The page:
Today, half the planet’s Jews live in that state, many of them refugees from anti-Semitic repression and violence elsewhere. In a world with more than 20 Arab states and 55 Muslim countries, the existence of a single small Jewish state should be unobjectionable. “Israel is a sovereign state, and the historic homeland of the Jewish people,’’ President Barack Obama told the UN General Assembly last month. By now that should be a truism, no more controversial than calling Italy the sovereign homeland of the Italian people.

And yet to Israel’s enemies, Jewish sovereignty is as intolerable today as it was in 1948, when five Arab armies invaded the newborn Jewish state, vowing “a war of extermination and a momentous massacre.’’ Endless rounds of talks and countless invocations of the “peace process’’ have not changed the underlying reality of the Arab-Israeli conflict, which is not about settlements or borders or Jerusalem or the rights of Palestinians.

The root of the hostility is the refusal to recognize the immutable right of the Jewish people to a sovereign state in its historic homeland. Until that changes, no lasting peace is possible.

That is why the Israeli government is correct to insist that the Palestinian Authority publicly recognize Israel as the Jewish state. It is the critical litmus test. “Palestinian nationalism was based on driving all Israelis out,’’ Edward Said told an interviewer in 1999, and the best evidence that most Palestinians are still intent on eliminating Israel is the vehemence with which even supposed “moderates’’ like Mahmoud Abbas will not — or dare not — acknowledge Israel’s Jewishness as a legitimate fact of life. “What is a ‘Jewish state?’ ’’ Abbas ranted on Palestinian TV. “You can call yourselves whatever you want, but I will not accept it . . . You can call yourselves the Zionist Republic, the Hebrew, the National, the Socialist [Republic]. Call it whatever you like. I don’t care.’’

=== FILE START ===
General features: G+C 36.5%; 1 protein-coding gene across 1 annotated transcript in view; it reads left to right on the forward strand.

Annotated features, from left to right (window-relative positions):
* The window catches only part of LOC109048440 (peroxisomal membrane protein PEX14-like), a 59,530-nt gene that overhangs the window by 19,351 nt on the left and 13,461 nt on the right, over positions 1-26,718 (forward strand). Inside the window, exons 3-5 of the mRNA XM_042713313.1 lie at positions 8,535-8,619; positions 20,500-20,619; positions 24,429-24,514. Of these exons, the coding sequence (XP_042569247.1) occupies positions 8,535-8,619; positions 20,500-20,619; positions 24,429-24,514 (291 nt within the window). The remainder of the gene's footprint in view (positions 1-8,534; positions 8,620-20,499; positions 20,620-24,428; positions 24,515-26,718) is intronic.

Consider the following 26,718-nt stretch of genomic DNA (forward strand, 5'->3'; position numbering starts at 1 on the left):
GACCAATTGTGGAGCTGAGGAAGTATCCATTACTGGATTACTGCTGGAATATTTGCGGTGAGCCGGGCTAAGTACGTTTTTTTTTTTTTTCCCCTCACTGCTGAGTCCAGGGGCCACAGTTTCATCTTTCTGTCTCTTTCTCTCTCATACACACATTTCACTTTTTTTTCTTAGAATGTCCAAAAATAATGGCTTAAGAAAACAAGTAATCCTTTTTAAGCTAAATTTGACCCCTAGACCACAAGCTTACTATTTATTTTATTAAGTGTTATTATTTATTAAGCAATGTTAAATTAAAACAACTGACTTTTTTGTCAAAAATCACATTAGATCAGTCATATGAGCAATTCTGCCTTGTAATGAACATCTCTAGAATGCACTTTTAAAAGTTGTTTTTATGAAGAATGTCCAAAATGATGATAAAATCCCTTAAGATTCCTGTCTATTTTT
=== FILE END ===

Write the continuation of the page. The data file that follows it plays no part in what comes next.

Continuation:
There are those who argue that Israel cannot be both a Jewish state and a democracy. When Israel’s parliament decided last week to require new non-Jewish citizens to take an oath of allegiance to Israel as a “Jewish and democratic’’ state, some people bristled. “The phrase itself is an oxymoron,’’ one reader wrote to the Boston Globe. “How can a state openly favor one ethnic group over all others and declare itself to be democratic?’’

But there is no conflict at all between Israel’s Jewish identity and its democratic values. Indeed, the UN’s 1947 partition resolution not only called for subdividing Palestine into “independent Arab and Jewish states,’’ it explicitly required each of them to “draft a democratic constitution’’ and to elect a government “by universal suffrage and by secret ballot.’’ The Jews complied. The Arabs launched a war.

Many of the world’s democracies have official state religions. Think of Britain, whose monarch is the supreme governor of the Church of England; or of Greece, whose constitution singles out the Eastern Orthodox Church as the country’s “prevailing religion.’’ The linking of national character with religion is a commonplace. Israel stands out only because its religion is Judaism, not Christianity, Islam, or Hinduism.